600 Scouts suffer from fainting, dizziness at World Scout Jamboree in South Korea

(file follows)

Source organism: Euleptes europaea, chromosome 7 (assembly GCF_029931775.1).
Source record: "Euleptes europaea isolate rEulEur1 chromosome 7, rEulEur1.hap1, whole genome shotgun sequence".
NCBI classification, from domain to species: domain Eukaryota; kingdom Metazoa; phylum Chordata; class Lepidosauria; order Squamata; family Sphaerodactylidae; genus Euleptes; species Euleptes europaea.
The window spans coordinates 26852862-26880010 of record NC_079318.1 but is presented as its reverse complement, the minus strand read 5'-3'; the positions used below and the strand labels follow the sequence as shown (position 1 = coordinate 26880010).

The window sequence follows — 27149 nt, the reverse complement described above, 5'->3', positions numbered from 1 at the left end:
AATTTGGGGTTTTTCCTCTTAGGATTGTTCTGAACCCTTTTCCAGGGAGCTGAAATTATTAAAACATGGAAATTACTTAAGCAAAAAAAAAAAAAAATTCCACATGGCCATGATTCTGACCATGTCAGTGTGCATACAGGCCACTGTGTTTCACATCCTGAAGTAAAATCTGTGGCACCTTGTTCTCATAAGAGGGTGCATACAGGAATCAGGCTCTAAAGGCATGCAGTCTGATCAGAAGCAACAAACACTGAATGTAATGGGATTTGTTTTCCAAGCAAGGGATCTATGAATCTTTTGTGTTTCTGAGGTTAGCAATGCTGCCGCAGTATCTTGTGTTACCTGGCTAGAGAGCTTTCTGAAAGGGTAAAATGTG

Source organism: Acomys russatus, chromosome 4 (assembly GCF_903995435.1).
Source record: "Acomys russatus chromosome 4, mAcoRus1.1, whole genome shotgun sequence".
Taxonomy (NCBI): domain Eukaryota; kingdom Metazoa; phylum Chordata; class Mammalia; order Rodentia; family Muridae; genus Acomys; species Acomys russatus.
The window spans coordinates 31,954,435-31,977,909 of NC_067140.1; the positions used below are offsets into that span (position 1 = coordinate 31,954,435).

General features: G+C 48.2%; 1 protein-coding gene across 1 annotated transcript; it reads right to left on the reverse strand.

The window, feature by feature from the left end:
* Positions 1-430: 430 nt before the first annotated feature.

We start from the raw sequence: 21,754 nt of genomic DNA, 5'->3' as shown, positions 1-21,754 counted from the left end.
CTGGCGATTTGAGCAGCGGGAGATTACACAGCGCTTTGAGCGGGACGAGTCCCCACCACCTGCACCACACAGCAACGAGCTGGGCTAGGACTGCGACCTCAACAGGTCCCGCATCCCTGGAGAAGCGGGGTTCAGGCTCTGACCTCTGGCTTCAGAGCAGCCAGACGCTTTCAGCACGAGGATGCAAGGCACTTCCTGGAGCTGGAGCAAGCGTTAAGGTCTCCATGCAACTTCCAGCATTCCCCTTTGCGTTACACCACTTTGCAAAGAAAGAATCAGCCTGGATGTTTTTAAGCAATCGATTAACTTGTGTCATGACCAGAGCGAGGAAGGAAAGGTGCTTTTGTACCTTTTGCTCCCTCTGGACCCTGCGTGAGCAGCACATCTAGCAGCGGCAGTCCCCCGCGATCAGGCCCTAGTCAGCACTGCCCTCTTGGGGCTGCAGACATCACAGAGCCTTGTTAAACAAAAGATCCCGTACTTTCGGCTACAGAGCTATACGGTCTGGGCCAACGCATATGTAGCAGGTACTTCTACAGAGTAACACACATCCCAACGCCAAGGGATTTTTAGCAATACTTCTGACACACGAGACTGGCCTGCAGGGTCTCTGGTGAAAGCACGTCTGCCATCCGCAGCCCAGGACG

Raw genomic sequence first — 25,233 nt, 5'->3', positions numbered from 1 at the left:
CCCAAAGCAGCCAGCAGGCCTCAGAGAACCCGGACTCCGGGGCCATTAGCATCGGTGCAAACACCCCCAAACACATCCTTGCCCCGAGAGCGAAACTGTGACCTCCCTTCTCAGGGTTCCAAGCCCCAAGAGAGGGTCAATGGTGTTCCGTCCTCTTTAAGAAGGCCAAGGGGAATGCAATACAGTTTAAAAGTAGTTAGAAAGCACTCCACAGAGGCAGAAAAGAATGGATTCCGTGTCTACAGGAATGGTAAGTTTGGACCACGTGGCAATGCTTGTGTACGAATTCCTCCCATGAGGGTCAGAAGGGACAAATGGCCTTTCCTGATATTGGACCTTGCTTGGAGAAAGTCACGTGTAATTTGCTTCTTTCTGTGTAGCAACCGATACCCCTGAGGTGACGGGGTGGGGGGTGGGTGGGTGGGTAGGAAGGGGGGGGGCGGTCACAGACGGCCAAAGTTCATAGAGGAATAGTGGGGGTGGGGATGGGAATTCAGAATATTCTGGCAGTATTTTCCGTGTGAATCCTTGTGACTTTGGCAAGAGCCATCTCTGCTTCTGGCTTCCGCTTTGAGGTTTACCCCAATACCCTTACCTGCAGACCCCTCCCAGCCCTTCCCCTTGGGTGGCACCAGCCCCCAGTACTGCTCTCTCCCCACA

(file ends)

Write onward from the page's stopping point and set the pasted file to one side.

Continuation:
Watch: Adam Hollingworth explains the extreme heat facing more than 43,000 scouts in Buan, South Korea. Credits: Newshub. New Zealand Scouts are among the 43,000 children sweltering at the 'World Scout Jamboree' in South Korea, as temperatures top 38C. More than 600 of the youngsters attending the event have suffered fainting and dizziness. But leaders of the Aotearoa contingent of around 80 say they're upbeat, and Scouts are "adhering" to the message to stay hydrated and remain in the shade. Jamboree - it's 12 days when the Scouting world meets to celebrate friendship and shared values. More than 140,000 14- to 17-year-olds, from more than 150 countries are partying it up. But soaring temperatures in South Korea have hampered the fun. "Ready to go team, let's go smash it," said chief Scout Bear Grylls - who was at the opening ceremony. He later posted on social media to remind Scouts to stay hydrated and look out for each other. "We're all dealing with climate change, but to me, it says that the world needs Scouts more than ever." But hundreds of youngsters have gone to hospital with problems ranging from skin rashes to bug bites to heat-related illnesses. It's so hot the United Kingdom contingent of 4500 has upped sticks and decamped from their tents to hotels. Kiwi Scouts were asked to raise $9,500 each for the trip. And they've been posting plenty of pictures of them and their leaders having the time of their lives. The New Zealand contingent of 92 says it's in high spirits, and well-prepared with electrolytes, chilled water and an air-conditioned bus. They say they're taking a flexible approach to activities - and they've even built a pair of rugby posts for touch rugby should anyone want to take them on. Only two people have sought treatment for heat-related conditions. Organisers have gone on the defensive. "Our latest satisfaction rate shows that over 62 percent of all participants were either very satisfied, or satisfied with the program delivery, so far," said Jacob Murray, director of the World Scout Federation. "Despite the heat and the difficulties and the challenges that they are facing, only 8 percent reported that they were very unsatisfied with their experience so far." The South Korean government has stepped in with a face-saving $8 million emergency fund. "The recent decree from the President of Korea gives Minister Kim [Hyun-Sook] increased stability and resources to provide water, shade, umbrellas, cooling buses, doctors and nurses to the site immediately," Murray told reporters. The motto of the Scouts is 'Be Prepared' but one father told a British newspaper the organisation's founder Robert Baden Powell would be turning in his grave. The World Organization of the Scout Movement said it asked South Korean organisers to "consider alternative options to end the event earlier than scheduled and support the participants until they depart for their home countries".